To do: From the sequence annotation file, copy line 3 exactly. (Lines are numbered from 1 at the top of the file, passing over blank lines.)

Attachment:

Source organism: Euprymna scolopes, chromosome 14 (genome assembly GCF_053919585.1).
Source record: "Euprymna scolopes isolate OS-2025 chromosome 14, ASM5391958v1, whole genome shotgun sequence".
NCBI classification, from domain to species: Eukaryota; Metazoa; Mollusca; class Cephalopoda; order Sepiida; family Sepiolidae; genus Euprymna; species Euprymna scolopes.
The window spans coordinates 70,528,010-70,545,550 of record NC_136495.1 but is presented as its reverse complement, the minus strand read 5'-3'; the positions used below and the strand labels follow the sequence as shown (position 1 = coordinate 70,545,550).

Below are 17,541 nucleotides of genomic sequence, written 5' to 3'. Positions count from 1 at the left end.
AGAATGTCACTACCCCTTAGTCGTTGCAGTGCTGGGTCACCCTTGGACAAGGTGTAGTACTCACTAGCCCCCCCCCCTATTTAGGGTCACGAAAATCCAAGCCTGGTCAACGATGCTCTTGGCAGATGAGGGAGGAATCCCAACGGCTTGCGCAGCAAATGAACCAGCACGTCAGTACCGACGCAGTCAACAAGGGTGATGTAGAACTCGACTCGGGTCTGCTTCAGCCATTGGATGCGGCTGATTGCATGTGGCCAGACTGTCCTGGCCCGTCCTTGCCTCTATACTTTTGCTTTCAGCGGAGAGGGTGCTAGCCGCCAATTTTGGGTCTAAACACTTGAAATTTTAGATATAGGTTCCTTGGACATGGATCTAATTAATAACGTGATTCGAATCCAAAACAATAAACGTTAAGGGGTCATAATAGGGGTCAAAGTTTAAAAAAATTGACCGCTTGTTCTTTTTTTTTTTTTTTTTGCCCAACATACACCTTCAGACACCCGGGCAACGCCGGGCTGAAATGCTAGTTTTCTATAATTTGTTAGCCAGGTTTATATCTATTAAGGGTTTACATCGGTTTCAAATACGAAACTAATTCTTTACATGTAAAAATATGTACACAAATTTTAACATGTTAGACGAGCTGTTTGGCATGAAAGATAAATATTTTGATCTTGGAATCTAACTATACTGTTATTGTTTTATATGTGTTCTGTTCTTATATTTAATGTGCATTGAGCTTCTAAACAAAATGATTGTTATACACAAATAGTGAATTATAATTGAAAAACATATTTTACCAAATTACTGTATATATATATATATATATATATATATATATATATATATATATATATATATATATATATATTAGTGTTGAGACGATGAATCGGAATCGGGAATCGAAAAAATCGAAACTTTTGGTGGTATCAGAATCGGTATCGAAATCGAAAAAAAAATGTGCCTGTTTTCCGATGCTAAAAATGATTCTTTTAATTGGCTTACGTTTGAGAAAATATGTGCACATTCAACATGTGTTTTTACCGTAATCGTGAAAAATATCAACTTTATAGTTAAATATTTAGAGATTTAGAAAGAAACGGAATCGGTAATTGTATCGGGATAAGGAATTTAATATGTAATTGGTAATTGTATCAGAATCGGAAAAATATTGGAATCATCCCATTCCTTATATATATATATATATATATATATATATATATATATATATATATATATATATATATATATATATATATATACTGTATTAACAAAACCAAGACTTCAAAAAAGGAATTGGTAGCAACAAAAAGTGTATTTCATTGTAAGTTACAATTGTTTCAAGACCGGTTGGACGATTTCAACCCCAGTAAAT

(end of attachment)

NCBI classification, from domain to species: Eukaryota; Metazoa; Mollusca; class Cephalopoda; order Sepiida; family Sepiolidae; genus Euprymna; species Euprymna scolopes.